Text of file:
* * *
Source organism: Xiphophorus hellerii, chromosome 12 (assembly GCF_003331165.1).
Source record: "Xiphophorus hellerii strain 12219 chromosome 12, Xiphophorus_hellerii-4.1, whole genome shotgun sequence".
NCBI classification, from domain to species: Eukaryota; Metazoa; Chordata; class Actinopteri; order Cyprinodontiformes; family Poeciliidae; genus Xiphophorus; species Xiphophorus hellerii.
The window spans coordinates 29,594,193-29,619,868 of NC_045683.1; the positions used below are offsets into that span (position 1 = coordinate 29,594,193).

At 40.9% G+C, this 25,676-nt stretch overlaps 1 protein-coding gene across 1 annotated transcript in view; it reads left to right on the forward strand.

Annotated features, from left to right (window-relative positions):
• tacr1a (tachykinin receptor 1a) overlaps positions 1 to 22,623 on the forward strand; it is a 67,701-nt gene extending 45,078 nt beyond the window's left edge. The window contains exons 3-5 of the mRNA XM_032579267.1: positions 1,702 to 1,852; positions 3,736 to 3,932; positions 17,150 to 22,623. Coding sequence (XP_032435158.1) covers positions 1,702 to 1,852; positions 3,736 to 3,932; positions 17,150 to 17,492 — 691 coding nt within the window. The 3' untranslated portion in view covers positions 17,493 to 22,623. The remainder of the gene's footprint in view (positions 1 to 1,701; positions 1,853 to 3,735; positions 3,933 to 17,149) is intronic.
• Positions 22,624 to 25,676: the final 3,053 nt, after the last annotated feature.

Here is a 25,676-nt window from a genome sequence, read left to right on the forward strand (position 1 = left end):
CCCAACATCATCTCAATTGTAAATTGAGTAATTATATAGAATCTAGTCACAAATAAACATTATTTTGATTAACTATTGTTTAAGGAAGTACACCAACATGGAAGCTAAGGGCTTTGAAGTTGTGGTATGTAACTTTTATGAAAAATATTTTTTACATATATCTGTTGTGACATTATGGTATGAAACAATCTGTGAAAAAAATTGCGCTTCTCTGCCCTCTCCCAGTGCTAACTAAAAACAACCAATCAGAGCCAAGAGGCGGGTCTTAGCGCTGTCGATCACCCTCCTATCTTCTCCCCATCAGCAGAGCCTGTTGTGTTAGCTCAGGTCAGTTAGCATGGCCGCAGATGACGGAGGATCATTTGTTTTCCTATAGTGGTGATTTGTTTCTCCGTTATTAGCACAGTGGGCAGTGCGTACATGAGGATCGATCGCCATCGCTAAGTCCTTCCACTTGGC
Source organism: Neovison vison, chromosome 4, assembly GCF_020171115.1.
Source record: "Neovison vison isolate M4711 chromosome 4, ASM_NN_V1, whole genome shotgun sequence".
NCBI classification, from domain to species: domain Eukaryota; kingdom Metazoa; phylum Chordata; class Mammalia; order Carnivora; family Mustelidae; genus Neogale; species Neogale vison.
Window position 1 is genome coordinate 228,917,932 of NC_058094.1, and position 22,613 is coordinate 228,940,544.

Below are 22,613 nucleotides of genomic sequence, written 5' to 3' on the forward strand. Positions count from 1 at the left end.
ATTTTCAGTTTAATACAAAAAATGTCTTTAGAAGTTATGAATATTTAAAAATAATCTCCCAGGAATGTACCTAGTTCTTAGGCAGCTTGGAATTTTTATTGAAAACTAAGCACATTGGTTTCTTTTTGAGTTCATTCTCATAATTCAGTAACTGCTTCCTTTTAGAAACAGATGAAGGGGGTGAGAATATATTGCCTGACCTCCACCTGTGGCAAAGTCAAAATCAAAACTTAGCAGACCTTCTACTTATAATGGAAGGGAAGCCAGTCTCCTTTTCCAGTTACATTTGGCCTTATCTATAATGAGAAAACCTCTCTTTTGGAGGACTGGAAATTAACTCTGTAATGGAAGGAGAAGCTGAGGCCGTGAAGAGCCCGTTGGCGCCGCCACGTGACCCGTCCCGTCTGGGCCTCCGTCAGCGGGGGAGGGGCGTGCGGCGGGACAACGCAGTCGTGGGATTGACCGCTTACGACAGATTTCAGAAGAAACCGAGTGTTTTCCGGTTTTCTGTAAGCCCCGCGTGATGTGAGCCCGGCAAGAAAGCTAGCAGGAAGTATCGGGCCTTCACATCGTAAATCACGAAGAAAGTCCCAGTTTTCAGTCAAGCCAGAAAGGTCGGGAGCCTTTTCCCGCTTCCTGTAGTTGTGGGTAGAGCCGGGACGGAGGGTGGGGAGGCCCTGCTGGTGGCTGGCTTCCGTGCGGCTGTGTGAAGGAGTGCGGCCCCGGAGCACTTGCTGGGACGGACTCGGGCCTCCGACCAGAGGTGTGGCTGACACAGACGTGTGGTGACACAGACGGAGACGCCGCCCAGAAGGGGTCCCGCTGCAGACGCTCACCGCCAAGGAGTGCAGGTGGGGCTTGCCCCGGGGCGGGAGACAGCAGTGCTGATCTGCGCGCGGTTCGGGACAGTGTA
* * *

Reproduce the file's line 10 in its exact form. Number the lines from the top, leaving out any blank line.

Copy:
CCCAACATCATCTCAATTGTAAATTGAGTAATTATATAGAATCTAGTCACAAATAAACATTATTTTGATTAACTATTGTTTAAGGAAGTACACCAACATGGAAGCTAAGGGCTTTGAAGTTGTGGTATGTAACTTTTATGAAAAATATTTTTTACATATATCTGTTGTGACATTATGGTATGAAACAATCTGTGAAAAAAATTGCGCTTCTCTGCCCTCTCCCAGTGCTAACTAAAAACAACCAATCAGAGCCAAGAGGCGGGTCTTAGCGCTGTCGATCACCCTCCTATCTTCTCCCCATCAGCAGAGCCTGTTGTGTTAGCTCAGGTCAGTTAGCATGGCCGCAGATGACGGAGGATCATTTGTTTTCCTATAGTGGTGATTTGTTTCTCCGTTATTAGCACAGTGGGCAGTGCGTACATGAGGATCGATCGCCATCGCTAAGTCCTTCCACTTGGC